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Ruthie’s Club

EXCERPT: “What the hell?” Fred Coopersmith said as the savage barking and eerie howling of dogs sounded outside his small general store. The few locals and sprinkle of tourists looked toward the dusty windows that faced the dirt road, the main street of a once-thriving mining town.

Now Tinplate was an isolated mountain valley curiosity for hunters and fishermen near a large reservoir west of the rugged Rocky Mountains. The crumbling, boarded-up buildings from the town’s heyday were slowly being replaced with manufactured log cabins and boxy RVs with satellite TV dishes.

He stepped outside and looked up and down the street. Only a few pick-up trucks and cars were visible, parked against the rickety wooden walkway that passed for a sidewalk. Wild-eyed dogs, their tails between their legs as they looked back over their shoulders, raced past him and disappeared behind a thick stand of trees in a curve of the road.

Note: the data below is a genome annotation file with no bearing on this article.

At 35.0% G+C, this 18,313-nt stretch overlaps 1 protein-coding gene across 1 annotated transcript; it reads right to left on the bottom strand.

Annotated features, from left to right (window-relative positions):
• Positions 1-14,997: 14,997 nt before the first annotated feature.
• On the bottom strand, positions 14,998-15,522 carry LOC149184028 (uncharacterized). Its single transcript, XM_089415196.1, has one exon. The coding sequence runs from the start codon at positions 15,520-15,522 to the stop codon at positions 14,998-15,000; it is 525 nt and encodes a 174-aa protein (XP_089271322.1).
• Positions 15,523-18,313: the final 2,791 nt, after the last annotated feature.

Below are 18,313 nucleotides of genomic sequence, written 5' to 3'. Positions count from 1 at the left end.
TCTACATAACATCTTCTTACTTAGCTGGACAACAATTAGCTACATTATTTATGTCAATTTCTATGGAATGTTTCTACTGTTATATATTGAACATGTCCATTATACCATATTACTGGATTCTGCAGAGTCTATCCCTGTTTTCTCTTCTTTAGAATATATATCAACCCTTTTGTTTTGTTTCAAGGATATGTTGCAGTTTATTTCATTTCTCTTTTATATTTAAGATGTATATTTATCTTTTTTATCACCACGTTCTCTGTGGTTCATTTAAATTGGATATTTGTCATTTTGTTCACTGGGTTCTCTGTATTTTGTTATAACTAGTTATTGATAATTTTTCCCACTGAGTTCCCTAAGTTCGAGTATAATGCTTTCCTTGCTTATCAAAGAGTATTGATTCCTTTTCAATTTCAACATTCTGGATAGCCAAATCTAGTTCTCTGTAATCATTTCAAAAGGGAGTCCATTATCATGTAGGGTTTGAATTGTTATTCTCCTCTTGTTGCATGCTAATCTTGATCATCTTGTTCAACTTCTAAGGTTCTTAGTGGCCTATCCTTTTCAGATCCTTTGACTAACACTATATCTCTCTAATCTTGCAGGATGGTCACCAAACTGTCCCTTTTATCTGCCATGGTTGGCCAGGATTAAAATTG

Though the late fall sun was bright and the mountain air chilly, an arctic cold touched him with such force that his legs went numb. He fell against the old hitching rail. From the corner of his eyes he thought he saw a shadowy form standing in the curve of the road. When he looked again there was nothing. However, he vaguely felt the fleeting remnants of a dark, endless hunger.

“Fred?” His long-time lover, Lorri, hurried out of the store to him.

“Where’s Annabelle?” Fred whispered as he trembled from the cold. His eyes rolled wildly, and he collapsed.


The blonde-haired soldier, camouflaged helmet tucked under an arm, stood on the deeply rutted road that reminded him so much of the primitive world of Russia. Mother Russia with few modern roadways—only dusty trails, thick wild forests, and the vast empty steppes beyond which lay unknown worlds.

He rubbed his fingertips with which he playfully touched the man in front of the store, tilted his head, and sniffed the air—although he could smell nothing except for a hot, musky scent that was sensed rather than smelled. The scent was far stronger beyond the brown and green mountains to the east, like castle ramparts sparkling with fresh snow, but there was another scent, much closer…

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